Honey bees collected at highly polluted sites in India show reduced survival rate and altered behavior, physiology, and molecular and cellular characteristics, a study finds. Air pollution is associated with a variety of health conditions in humans, but the effects on wild plants and animals are unclear. To identify factors that affect the health of bees, which play a critical role in global crop productivity and food security but have experienced dramatic declines worldwide, Geetha Thimmegowda, Shannon Olsson, and colleagues sampled 1,820 Giant Asian honey bees over a three-year period across four sites in the city of Bangalore in India, a country with high levels of air pollution that is also a major producer of fruits and vegetables. Bees collected at sites with comparatively higher levels of air pollution showed lower survival rates as well as alterations in flower visitation, heart rate, and blood cell counts. Moreover, analysis of bees' antennae and heart tissue showed that air pollution is associated with an increase in the expression of genes involved in stress, lipid metabolism, and immunity. Together, the findings suggest that air pollution may harm both insect health and ecosystem services. According to the authors, further studies are needed to accurately assess the impact of air pollution on the natural world and to shape international air quality guidelines.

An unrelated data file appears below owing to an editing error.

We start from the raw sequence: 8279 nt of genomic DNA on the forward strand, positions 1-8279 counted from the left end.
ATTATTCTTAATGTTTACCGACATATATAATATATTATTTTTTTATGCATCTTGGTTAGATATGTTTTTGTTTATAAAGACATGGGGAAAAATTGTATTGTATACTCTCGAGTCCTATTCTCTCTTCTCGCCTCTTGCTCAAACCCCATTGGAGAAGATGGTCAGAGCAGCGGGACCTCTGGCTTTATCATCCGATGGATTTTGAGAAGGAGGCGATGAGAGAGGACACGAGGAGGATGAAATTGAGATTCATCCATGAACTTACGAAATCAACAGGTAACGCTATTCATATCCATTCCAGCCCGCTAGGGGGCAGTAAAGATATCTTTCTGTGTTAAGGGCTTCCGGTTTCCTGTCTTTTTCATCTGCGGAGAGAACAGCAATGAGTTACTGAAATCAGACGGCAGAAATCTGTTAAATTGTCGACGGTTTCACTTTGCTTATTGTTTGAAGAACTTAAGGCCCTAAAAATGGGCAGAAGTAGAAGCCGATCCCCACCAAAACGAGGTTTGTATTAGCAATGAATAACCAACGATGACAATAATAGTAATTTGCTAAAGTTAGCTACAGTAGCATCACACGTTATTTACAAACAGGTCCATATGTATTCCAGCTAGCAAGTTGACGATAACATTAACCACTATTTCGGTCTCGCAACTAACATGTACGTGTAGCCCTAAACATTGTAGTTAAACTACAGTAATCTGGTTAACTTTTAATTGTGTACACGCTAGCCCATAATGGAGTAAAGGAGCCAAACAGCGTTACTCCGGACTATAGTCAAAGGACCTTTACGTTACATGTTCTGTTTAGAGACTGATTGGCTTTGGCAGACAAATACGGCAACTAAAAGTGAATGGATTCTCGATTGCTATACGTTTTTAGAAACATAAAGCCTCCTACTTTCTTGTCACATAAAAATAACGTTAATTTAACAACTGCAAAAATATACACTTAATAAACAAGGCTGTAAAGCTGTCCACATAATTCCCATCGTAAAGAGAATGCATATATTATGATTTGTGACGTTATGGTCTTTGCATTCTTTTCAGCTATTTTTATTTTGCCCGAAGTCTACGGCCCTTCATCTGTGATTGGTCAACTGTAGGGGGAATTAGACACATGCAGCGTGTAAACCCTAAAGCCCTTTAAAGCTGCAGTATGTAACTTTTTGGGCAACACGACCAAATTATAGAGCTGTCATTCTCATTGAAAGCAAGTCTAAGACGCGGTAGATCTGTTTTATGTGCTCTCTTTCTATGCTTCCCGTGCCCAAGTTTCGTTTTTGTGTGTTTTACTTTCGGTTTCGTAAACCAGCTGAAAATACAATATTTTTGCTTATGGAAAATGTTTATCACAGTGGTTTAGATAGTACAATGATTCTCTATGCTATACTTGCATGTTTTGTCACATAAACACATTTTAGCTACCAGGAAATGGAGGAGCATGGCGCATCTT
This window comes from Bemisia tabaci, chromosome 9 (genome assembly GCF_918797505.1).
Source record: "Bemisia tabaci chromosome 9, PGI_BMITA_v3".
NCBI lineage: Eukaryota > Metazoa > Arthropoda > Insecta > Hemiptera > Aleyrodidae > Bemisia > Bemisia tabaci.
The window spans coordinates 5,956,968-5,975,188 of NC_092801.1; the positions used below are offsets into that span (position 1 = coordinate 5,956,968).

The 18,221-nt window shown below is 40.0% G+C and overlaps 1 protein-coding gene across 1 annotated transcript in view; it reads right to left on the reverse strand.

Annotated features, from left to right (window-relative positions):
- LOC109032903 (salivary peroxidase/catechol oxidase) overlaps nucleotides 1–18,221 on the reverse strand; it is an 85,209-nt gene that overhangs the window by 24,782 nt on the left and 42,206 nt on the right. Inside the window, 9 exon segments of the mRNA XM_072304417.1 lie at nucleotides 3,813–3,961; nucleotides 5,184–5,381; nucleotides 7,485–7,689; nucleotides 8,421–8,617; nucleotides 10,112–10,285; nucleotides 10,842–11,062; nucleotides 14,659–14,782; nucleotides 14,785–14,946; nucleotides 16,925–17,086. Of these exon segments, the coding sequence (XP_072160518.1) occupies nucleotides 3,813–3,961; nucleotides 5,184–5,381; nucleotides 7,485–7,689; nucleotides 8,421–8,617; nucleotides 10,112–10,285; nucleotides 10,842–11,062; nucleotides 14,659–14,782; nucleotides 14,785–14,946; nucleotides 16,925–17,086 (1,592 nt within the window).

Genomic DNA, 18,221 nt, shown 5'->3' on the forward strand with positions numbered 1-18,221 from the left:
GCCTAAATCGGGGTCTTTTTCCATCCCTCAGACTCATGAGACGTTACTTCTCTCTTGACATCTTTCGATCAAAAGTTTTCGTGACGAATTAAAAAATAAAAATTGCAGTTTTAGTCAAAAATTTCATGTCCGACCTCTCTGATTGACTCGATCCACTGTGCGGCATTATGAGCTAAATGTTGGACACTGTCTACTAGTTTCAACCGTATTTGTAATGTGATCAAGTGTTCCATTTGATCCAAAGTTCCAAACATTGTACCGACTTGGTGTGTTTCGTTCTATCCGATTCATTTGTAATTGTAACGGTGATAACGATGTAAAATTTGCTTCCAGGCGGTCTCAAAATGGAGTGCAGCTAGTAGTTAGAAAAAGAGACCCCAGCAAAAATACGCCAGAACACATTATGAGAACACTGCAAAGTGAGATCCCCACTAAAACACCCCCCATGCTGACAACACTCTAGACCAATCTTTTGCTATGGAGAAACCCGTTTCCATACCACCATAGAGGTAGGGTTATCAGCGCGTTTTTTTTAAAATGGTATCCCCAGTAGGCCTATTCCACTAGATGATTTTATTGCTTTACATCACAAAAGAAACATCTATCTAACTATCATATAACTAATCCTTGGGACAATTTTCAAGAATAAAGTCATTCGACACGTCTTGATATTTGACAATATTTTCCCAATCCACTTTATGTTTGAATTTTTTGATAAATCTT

Article #20-09074: "A field-based quantitative analysis of sublethal effects of air pollution on pollinators," by Geetha Thimmegowda et al.
MEDIA CONTACTS: Shannon Olsson, Tata Institute of Fundamental Research, Bangalore, INDIA; e-mail: firstname.lastname@example.org; Geetha Thimmegowda, Tata Institute of Fundamental Research, Bangalore, INDIA; e-mail: email@example.com